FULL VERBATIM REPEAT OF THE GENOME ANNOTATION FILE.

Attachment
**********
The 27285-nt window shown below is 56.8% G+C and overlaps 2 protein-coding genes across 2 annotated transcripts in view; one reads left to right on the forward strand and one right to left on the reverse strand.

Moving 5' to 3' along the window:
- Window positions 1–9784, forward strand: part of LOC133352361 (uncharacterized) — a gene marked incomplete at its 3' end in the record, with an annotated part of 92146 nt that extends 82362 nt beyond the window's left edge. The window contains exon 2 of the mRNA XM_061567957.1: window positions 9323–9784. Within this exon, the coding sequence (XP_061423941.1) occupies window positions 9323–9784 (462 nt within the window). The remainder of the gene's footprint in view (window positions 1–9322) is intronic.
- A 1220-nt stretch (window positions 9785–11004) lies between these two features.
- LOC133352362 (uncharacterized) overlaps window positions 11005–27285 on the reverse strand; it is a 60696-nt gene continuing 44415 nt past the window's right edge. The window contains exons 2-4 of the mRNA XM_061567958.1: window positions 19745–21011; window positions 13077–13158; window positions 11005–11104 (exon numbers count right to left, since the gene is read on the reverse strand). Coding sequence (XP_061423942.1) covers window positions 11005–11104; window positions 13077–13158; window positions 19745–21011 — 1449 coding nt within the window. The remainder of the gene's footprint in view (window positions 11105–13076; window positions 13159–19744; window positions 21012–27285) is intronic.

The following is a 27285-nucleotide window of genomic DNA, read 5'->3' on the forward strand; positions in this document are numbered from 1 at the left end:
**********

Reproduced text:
The 27285-nt window shown below is 56.8% G+C and overlaps 2 protein-coding genes across 2 annotated transcripts in view; one reads left to right on the forward strand and one right to left on the reverse strand.

Moving 5' to 3' along the window:
- Window positions 1–9784, forward strand: part of LOC133352361 (uncharacterized) — a gene marked incomplete at its 3' end in the record, with an annotated part of 92146 nt that extends 82362 nt beyond the window's left edge. The window contains exon 2 of the mRNA XM_061567957.1: window positions 9323–9784. Within this exon, the coding sequence (XP_061423941.1) occupies window positions 9323–9784 (462 nt within the window). The remainder of the gene's footprint in view (window positions 1–9322) is intronic.
- A 1220-nt stretch (window positions 9785–11004) lies between these two features.
- LOC133352362 (uncharacterized) overlaps window positions 11005–27285 on the reverse strand; it is a 60696-nt gene continuing 44415 nt past the window's right edge. The window contains exons 2-4 of the mRNA XM_061567958.1: window positions 19745–21011; window positions 13077–13158; window positions 11005–11104 (exon numbers count right to left, since the gene is read on the reverse strand). Coding sequence (XP_061423942.1) covers window positions 11005–11104; window positions 13077–13158; window positions 19745–21011 — 1449 coding nt within the window. The remainder of the gene's footprint in view (window positions 11105–13076; window positions 13159–19744; window positions 21012–27285) is intronic.

The following is a 27285-nucleotide window of genomic DNA, read 5'->3' on the forward strand; positions in this document are numbered from 1 at the left end: